Sugar Not So Sweet

In time, synthetic insecticides from sugar esters will likely be commercialized and may be valuable for insecticidal use on flowers and ornamentals in the greenhouse, field, or nursery. (Image credit: Scott Bauer)

The latest weapon for fighting pests is natural and safe to humans. And here's the sweetest part - it's sugar!

Well, it's not so sweet to some insects and mites. This isn't your grandmother's table sugar. While safe to humans, this sugar pesticide kills them quite effectively.

Scientists at the US Department of Agriculture added an extra chemical group to the sugar sucrose and applied it to plants as a diluted spray.

"During application it coats the leaf's surface with a solution which can get in the trachea of insects and suffocate them, particularly small insects," Gary Puterka of the USDA's Agricultural Research Center. "The other mechanism is disruption of the insect's cuticle, causing rapid water loss."

The synthetic sugar kills from the inside out. Once it gets through small holes in an insect's hard, protective exoskeleton, the extra chemical group - called an ester - causes the insect to lose water, shrivel, and die of dehydration.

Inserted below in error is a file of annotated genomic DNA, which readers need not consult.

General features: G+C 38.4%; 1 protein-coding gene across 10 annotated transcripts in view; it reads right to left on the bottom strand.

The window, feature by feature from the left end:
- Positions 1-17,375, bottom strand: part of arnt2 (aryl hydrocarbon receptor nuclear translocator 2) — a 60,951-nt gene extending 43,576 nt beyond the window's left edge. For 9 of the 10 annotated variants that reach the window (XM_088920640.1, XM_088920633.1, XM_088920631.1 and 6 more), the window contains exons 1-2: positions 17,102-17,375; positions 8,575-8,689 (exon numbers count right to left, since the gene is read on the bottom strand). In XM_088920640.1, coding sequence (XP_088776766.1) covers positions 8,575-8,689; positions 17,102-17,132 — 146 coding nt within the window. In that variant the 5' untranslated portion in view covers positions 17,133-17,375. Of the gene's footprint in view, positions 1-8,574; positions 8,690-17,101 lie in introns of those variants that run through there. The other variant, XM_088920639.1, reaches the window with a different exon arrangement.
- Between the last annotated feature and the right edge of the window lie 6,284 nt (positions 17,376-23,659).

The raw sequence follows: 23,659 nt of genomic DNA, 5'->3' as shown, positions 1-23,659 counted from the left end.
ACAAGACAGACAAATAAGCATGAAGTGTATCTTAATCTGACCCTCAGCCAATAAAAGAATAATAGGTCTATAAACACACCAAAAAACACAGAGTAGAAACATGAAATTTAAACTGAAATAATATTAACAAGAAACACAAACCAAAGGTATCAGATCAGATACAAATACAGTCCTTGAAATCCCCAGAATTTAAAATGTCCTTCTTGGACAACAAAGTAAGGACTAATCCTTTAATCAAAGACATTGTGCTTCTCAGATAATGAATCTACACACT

Safe to use, gross to eat

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While its effectiveness as a pesticide is impressive, being safe for people is the sugar's real selling point. Our tough skin provides significant protection, and the dose needed to kill an insect is far too little to hurt a person.

The sugar solution washes off plants easily and is even used as a texturizing agent in some brownies. Note that it's used to enhance texture, not flavor.

"It's a bitter taste," Puterka said. "It's not sweet like sugar. Believe me."

It's also safe to the environment and doesn't leave behind nasty residues like some chemical pesticides.

"It's only active when it's wet," Puterka said. "It dries and kills quickly, then breaks down into smaller parts and becomes inactive."

Saving the honeybees

The main use for sugar pesticides right now is to kill the parasitic Varroa mites that are devastating the honey bee industry. By using a low dose, scientists can kill the mites but not the bees. But that's not all that protects the bees.

"The bees have a different cuticle than the mites," Puterka said. "Bees are also protected by the hairs that cover their body."

Sugar pesticides could soon find a home under your kitchen sink or in your closet as a killer of household pests like wasps and cockroaches. These applications are being looked at by the Environmental Protection Agency.

A report of Puterka's work was published in the June 2005 issue of Agricultural Research.

Bjorn Carey is the science information officer at Stanford University. He has written and edited for various news outlets, including Live Science's Life's Little Mysteries, and Popular Science. When it comes to reporting on and explaining wacky science and weird news, Bjorn is your guy. He currently lives in the San Francisco Bay Area with his beautiful son and wife.